what we knew 24 hours ago. tom: we are staggering from news item two news item. the president address that yesterday. really some of the media hype of high alert and the rest of it. we are down 2%. that is where we are. let's bring in an expert. i am not the expert. he is not only senior scholar at the center for health security of practicing medicine but very importantly has a financial background at carnegie mellon. can you calculate the certainty or uncertainty of this new variant? are you as blind as everybody else seems to be? >> i don't think i am blind but there are more questions than answers. we are rapidly trying to clone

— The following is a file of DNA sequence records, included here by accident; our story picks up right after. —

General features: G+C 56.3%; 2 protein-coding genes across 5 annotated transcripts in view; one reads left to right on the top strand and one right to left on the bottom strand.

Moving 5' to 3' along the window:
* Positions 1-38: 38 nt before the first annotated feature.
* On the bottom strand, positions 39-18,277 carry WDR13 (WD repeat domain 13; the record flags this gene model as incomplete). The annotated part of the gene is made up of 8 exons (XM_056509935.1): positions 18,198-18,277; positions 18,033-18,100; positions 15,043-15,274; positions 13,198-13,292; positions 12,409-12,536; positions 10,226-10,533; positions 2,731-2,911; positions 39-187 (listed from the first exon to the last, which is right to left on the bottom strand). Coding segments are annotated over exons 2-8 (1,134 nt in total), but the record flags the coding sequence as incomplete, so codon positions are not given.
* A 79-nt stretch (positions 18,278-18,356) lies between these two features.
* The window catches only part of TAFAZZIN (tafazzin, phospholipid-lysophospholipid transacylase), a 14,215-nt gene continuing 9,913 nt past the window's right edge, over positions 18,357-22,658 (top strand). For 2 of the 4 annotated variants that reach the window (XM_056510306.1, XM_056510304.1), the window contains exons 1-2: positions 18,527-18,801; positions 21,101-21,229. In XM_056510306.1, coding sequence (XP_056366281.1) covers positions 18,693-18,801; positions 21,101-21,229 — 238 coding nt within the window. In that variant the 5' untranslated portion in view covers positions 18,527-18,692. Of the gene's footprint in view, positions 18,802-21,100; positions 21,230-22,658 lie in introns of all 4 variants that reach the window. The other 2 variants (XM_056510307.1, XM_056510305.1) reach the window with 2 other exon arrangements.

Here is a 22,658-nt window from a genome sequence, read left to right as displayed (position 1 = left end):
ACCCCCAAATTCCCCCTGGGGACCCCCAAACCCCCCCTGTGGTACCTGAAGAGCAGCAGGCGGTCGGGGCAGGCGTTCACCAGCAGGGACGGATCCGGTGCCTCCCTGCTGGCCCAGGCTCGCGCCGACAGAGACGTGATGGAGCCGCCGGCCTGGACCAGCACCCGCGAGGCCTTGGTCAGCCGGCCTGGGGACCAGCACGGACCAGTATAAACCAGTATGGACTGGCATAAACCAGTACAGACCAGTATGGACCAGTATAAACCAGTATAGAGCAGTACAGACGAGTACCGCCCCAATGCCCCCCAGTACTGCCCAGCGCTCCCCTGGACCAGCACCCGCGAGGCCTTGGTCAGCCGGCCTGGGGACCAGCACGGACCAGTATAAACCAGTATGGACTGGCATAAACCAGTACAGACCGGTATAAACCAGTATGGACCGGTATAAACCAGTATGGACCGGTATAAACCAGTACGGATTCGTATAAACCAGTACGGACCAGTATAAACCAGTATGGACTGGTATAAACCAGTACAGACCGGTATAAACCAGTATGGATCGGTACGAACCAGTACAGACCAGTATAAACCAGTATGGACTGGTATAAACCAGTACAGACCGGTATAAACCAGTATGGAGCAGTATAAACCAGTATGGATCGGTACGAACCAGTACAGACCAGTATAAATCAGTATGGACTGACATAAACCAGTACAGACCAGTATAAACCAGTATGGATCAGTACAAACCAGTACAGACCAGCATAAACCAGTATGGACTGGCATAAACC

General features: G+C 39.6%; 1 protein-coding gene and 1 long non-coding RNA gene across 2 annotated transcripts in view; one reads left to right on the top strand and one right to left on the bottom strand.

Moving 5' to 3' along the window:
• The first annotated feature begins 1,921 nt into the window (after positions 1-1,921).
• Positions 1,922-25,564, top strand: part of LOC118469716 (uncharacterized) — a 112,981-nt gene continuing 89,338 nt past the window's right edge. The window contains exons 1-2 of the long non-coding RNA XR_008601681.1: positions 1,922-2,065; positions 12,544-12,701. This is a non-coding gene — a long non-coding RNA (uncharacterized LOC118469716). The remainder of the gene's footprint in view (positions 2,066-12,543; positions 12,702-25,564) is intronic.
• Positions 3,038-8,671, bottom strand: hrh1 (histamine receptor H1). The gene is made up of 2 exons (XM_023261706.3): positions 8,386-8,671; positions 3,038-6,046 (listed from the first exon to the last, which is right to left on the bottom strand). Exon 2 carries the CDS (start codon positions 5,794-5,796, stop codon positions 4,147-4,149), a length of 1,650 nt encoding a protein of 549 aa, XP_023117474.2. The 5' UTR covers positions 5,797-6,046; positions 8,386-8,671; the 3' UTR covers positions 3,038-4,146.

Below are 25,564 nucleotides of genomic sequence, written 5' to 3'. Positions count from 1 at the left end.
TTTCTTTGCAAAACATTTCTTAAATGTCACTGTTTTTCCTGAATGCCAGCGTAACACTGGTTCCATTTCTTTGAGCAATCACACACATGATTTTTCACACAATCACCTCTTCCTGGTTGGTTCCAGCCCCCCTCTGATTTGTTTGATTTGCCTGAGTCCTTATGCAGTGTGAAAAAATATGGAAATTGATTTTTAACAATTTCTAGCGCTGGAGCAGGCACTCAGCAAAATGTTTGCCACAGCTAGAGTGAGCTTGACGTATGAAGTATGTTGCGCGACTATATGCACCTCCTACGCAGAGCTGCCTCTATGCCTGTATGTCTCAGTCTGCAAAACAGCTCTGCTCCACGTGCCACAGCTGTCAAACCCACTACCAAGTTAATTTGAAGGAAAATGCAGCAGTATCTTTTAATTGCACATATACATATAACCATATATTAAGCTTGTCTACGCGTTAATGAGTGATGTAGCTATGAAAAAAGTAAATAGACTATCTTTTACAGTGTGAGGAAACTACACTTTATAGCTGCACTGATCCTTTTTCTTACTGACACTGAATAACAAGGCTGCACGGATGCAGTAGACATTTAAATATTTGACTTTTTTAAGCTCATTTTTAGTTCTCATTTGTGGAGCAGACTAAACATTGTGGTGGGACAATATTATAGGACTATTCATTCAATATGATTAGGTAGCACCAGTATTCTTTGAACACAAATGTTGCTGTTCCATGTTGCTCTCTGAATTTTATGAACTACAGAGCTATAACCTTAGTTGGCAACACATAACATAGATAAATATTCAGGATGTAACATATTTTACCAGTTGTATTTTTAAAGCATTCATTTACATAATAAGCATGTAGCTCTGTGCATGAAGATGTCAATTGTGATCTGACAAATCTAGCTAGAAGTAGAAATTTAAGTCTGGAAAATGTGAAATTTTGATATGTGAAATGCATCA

the scientific experiments to understand the epidemiology of this variant to know where it fits in the world of delta, alpha, gam a. tom: is it a bell curve? is it a normal probability distribution of risk or are there moments that we should be fearful of? >> there will be heightened risks in certain areas. in south america were 20% of the current population is vaccinated. it is likely breakthroughs are probably going to be more common with the omicron variant. they may be not severe. it protects you against hospitalization and death. we may need to adjust to that.